There was an opinion piece in my local paper by Daniel Gilbert (that originally appeared in the Los Angeles Times on July 2, 2006) about why we (or, our leaders) are not doing more to address global warming.
Daniel Gilbert, professor of psychology at Harvard University, claims that “the human brain evolved to respond to threats that have four features—features that terrorism has and that global warming lacks.” We clue in to (1) what other people are doing, (2) what “violates our moral sensibilities,” (3) immediate threats (rather than long-term concerns), and (4) what changes quickly (instead of slowly). Because global warming does not seem to be maliciously designed by enemy human beings to wipe us out quickly, in a way we immediately recognize as threatening, we pay little attention to it. “Global warming is a deadly threat precisely because it fails to trip the brain’s alarm, leaving us soundly asleep in a burning bed,” Gilbert writes.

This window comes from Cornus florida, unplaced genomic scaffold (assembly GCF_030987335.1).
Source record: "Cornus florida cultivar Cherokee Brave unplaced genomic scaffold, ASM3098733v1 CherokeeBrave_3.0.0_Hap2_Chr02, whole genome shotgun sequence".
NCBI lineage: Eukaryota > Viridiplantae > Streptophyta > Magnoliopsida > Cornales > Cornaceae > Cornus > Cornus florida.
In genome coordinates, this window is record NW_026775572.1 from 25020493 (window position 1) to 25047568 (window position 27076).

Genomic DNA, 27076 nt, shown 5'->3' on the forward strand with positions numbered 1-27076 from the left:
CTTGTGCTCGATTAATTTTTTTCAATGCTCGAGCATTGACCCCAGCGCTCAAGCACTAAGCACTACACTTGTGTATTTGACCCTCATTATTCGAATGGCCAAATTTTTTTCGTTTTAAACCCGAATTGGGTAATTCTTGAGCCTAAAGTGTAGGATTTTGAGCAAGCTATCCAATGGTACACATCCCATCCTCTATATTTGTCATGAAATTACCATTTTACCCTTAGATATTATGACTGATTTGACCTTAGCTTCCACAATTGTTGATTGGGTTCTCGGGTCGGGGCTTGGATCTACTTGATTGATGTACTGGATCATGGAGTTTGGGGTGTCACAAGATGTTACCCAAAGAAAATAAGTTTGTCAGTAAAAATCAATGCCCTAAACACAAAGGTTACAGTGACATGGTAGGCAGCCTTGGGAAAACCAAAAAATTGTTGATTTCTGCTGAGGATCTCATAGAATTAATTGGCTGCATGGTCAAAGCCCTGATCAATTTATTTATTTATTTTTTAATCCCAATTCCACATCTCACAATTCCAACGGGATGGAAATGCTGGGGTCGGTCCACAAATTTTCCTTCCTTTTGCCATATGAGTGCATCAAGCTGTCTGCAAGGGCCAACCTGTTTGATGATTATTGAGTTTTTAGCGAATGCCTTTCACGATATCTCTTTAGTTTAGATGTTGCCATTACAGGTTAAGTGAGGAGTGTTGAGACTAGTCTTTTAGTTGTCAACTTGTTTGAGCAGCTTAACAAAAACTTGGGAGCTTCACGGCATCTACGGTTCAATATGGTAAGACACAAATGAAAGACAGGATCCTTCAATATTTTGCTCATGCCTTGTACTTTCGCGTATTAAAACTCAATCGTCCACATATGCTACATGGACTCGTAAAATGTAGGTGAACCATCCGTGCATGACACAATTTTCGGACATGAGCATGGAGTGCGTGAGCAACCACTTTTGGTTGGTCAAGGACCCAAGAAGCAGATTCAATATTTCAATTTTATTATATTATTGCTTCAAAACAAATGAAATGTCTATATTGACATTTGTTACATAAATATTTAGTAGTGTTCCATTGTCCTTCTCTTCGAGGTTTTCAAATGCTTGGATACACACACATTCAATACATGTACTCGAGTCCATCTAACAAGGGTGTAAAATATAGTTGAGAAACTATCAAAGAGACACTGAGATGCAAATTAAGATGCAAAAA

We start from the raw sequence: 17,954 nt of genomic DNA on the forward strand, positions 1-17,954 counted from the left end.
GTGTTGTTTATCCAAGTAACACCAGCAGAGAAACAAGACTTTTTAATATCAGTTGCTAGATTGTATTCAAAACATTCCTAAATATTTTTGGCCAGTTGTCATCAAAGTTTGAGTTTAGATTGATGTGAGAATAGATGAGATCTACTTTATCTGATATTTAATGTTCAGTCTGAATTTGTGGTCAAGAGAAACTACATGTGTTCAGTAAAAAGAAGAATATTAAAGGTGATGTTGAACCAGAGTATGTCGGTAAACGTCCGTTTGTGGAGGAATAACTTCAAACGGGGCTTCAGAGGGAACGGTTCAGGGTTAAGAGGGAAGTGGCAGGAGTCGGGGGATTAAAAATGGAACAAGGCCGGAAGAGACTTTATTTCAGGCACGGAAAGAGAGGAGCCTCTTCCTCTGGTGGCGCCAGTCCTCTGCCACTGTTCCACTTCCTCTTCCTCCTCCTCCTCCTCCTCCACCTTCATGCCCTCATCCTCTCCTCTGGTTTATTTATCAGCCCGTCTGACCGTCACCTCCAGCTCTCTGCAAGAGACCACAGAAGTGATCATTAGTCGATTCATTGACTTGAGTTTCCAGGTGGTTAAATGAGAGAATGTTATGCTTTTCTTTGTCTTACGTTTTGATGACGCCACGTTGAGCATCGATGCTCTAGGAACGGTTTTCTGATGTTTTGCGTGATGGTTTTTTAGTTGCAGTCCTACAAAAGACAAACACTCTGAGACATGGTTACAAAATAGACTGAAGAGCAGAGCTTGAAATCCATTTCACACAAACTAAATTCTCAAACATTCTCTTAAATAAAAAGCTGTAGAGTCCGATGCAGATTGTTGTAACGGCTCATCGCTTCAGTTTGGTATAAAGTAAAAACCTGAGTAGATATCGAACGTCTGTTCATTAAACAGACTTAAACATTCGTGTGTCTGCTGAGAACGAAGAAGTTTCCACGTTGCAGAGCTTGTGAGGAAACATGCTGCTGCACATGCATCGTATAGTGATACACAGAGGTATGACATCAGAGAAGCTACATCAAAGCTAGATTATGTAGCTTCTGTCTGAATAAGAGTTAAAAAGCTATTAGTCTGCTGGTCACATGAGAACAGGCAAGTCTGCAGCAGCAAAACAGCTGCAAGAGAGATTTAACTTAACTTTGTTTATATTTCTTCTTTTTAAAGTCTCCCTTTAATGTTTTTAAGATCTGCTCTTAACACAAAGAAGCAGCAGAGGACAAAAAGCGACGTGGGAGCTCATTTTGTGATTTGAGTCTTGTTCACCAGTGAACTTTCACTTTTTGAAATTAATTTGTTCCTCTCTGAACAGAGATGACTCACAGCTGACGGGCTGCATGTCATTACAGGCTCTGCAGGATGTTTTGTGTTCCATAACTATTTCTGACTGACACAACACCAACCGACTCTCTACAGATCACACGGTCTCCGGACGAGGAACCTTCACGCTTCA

But I know that I’m worried about global warming, and so are many people I know. It seems to me that plenty of people do take this seriously. They just happen to be people who are powerless to effect the kinds of change that would really address the problem.
So, why is it that the people who are in power are not paying attention, and people who are not in power are the ones who care?
Or, put another way: why is society such that power is distributed to people who are primarily concerned with their own self-interest and the short-term gains of an elite few, but withheld from those who would wish to use it for the benefit of all?
5 years ago